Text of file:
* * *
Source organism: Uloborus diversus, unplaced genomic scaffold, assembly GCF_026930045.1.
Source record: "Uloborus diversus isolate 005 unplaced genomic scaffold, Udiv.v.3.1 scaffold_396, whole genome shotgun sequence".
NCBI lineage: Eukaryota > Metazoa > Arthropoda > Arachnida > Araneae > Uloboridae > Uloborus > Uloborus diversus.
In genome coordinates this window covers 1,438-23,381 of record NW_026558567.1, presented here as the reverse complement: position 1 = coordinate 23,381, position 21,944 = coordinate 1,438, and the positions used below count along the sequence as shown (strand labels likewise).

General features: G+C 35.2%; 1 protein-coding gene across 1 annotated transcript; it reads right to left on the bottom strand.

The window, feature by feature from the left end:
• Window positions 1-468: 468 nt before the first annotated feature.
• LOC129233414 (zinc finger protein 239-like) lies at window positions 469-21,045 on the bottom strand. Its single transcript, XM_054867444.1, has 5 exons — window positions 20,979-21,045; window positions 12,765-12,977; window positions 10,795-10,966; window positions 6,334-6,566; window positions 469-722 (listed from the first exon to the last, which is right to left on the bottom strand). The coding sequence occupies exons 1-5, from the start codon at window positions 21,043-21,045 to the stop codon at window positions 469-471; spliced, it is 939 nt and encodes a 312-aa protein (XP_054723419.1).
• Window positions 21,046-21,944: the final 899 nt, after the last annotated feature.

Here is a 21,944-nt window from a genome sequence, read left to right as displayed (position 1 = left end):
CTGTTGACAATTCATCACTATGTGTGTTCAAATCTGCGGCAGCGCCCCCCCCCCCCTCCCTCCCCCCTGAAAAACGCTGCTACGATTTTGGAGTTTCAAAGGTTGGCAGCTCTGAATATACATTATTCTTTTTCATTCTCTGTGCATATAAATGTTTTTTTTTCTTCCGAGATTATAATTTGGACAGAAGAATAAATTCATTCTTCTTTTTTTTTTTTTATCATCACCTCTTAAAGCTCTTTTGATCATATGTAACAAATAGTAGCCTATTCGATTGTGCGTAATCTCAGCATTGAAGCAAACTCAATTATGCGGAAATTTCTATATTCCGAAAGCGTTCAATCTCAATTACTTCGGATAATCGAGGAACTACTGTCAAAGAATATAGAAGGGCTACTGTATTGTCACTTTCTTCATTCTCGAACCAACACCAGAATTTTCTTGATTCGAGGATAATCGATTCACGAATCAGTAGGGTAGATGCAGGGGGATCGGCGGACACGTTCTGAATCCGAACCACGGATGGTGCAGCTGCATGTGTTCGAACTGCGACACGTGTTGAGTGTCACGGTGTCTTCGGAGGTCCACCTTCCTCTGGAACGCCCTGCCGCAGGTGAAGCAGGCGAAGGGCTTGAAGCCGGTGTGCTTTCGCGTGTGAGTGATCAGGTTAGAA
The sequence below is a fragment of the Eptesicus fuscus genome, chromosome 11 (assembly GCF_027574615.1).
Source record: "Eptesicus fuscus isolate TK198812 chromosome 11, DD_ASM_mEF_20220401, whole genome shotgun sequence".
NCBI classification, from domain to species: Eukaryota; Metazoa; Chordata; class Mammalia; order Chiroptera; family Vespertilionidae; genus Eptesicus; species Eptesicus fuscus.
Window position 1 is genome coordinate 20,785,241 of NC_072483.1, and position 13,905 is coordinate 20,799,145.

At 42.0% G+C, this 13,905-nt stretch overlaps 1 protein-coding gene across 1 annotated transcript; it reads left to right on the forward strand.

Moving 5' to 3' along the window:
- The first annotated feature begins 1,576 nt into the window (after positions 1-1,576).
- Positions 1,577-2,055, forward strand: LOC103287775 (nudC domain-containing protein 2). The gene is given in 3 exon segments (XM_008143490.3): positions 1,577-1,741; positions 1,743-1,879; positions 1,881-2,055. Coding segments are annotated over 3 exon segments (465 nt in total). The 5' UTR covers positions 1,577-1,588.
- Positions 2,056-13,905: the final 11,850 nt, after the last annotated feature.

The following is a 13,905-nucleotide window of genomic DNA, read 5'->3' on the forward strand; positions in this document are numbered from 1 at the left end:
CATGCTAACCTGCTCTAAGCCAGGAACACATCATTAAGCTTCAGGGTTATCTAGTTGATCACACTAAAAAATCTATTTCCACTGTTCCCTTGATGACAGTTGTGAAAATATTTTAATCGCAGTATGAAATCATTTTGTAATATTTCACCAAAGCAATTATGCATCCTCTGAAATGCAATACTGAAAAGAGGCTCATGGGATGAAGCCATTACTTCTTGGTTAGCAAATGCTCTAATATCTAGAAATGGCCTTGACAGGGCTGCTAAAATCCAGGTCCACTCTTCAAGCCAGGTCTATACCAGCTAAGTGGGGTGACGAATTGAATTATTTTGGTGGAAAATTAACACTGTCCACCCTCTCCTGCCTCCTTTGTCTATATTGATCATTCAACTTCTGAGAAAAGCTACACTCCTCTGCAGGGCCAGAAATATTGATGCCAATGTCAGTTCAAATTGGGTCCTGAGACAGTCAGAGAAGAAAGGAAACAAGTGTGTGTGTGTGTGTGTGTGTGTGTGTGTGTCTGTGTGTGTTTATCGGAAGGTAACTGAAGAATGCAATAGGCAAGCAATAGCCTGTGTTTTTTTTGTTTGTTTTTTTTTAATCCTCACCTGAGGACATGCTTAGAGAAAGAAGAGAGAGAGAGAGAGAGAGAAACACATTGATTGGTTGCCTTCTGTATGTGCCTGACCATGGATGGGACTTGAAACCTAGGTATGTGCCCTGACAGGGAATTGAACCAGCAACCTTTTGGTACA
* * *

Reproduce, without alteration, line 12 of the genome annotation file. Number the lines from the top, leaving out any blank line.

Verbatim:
The sequence below is a fragment of the Eptesicus fuscus genome, chromosome 11 (assembly GCF_027574615.1).